I’ve been playing scientist over here. And by scientist, I mean 5th-grade-science-fair-tri-fold-display-board scientist. Not the legit goggles and lab coat kind. I may be good, but I’m not that good.
I’m a scientist because I ran my own little baking experiment. Why yes, I am cool like that. You guys know I like to use different whole grain flours in my baked goods. A little whole wheat pastry flour in this recipe, a little white whole wheat flour in that recipe. But really what’s the diff, right? Can you actually tell when one vs. another is baked up into a goodie?
I made it my mission to find out.
Bake the exact same recipe using a variety of flours.
Spiced Pumpkin Honey Muffins. This is one of my go-to crowd-pleasing recipes, so I knew it would be a reliable base from which to judge the different flours.
Me, obvi. And Dan, who was more than willing to eat multiple muffins in one sitting. For the purpose of science, of course.
How would the final muffins compare to each other in taste, texture, appearance, etc.? Which flour would come out on top?
Umm…I skipped this part. I told you – not the legit kind of scientist!
Whole Wheat Flour
Whole wheat flour was the first flour I ever used in my Spiced Pumpkin Honey Muffins. I always bake them with white whole wheat flour now, so it was fun to go back to my roots! These muffins were the chewiest and wheatiest of the bunch. No surprise there.
White Whole Wheat Flour
Like I said, white whole wheat flour is now my flour of choice for this recipe, so I’m very familiar with the muffins it produces. But side-by-side with muffins made from other flours, did it stay the one and only? Well, the WWWF muffins were pretty similar to the WWF muffins in texture, taste and appearance. They were a teeny bit lighter in color and had a slightly less wheaty taste. Yummy, of course, but I had yet to try…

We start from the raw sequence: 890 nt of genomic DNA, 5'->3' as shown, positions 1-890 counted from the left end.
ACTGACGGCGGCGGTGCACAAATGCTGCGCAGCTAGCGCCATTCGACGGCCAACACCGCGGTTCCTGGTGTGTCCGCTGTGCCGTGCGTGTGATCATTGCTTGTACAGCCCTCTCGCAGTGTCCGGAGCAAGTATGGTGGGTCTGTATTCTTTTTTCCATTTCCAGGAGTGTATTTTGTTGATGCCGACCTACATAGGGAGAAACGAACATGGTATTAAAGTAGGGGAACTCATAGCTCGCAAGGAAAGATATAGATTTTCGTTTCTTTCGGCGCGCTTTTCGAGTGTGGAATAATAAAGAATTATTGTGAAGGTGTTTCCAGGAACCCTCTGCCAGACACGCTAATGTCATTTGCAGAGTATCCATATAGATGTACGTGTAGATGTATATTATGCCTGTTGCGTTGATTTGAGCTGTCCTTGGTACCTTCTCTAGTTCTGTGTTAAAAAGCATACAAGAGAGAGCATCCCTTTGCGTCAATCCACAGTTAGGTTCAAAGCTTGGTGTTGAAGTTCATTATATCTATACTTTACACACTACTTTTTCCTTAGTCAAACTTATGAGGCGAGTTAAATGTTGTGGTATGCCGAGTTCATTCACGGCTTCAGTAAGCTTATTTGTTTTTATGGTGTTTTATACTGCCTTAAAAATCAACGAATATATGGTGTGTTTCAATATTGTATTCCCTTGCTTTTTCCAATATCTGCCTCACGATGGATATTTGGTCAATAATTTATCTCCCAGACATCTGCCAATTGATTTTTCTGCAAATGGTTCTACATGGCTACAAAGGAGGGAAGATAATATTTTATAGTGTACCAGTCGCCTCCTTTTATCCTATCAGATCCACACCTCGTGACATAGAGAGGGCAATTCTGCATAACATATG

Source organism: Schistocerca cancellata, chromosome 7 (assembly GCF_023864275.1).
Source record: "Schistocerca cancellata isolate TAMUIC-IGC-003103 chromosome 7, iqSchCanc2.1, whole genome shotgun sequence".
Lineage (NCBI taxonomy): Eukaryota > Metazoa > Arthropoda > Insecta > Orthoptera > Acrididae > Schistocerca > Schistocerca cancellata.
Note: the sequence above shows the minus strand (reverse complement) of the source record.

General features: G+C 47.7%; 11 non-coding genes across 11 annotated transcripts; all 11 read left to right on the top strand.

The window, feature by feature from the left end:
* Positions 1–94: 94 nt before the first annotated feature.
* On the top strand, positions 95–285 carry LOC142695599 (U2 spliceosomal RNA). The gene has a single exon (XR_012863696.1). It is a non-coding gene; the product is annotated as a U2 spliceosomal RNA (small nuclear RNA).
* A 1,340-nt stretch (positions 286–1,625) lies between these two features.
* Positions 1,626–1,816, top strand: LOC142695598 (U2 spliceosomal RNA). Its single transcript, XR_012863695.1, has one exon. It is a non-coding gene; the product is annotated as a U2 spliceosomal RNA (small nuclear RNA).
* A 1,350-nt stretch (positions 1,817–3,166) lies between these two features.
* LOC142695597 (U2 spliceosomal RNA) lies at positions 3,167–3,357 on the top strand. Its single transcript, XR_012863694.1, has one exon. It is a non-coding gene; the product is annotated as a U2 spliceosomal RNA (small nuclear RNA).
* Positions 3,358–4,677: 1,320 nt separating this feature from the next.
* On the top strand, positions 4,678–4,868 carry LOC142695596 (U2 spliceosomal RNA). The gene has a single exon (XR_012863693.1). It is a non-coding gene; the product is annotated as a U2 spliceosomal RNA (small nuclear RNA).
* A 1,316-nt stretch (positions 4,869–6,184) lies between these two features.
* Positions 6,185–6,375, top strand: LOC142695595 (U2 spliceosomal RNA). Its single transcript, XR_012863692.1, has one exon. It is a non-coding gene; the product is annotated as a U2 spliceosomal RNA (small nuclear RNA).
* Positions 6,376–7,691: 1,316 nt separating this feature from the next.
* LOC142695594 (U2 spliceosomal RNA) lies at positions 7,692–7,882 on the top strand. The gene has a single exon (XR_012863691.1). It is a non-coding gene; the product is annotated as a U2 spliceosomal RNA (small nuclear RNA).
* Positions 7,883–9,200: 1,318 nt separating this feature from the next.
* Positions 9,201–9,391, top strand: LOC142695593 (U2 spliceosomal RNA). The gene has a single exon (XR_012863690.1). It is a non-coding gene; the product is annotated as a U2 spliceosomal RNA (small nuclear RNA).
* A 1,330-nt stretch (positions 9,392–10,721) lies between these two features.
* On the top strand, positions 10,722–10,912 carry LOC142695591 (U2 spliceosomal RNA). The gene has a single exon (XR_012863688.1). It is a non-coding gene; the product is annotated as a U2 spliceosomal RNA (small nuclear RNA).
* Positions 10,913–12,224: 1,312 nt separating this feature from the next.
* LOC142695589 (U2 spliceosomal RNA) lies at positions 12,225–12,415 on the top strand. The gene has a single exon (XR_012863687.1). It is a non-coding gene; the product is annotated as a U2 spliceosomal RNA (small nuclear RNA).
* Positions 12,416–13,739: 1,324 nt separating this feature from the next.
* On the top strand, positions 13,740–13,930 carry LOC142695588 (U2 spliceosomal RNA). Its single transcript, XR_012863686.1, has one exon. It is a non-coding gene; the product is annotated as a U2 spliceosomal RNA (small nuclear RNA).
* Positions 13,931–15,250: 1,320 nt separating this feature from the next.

Whole Wheat Pastry Flour
My favorite! WWPF made the softest muffins of all the flours. They also got a little more rounded on top – check out the photo! – than any of the other muffins. I liked that because it was aesthetically pleasing – like any good muffin should be.
Yay for using SF for the first time! But boo for these muffins being our least favorite. I knew they’d be tricksters as soon as I started mixing the batter. It was runnier than the wheat flour batters. And instead of rising UP in the oven, it spread OUT over the muffin well edges – leaving us with flat muffin tops. They also took longer to bake. The final product? Spongy – can you see from the pic? – and not really as flavorful as the other muffins. Sort of like the spelt overwhelmed the other ingredients. But I’m not giving up on SF just yet! I have a feeling it would be better in cookies than things that need to be soft and fluffy. Just needs to find its place to shine.
Brown Rice Flour
The BRF muffins were Dan’s favorite. At first, they seemed similar to the spelt muffins – runny batter, spread in the oven, flat tops, longer baking time. But they ended up doing they’re own thing! They were noticeably lighter in color than the rest of the muffins. And they had a grainy, but soft, texture to them. I kind of thought they stuck to the insides of my mouth a little, but Dan said I was making that up. Also, BRF seems to have a very subtle flavor itself, so the pumpkin and honey tastes really came through.
For a good side-by-side comparison, take a look at the very first photo in this post. Left to right: WWF, WWWF, WWPF, SF, BRF.
In terms of muffins, I’m a WWPF fan. Dan’s on team BRF. SF doesn’t fly for either of us. Obviously, there are some variables that could be played around with to influence the success of each flour. Maybe some flours work better with liquid sweeteners – like the honey in this recipe – than others. Or perhaps some would do better with more or less baking soda. Lots of things to consider, but a girl can only do so much!
Anywho, that was fun! Now I want to run my experiment on other baked goods. I see a cookie test in my future!
Since I’m new to spelt and brown rice flour, anyone have any tips for baking with them?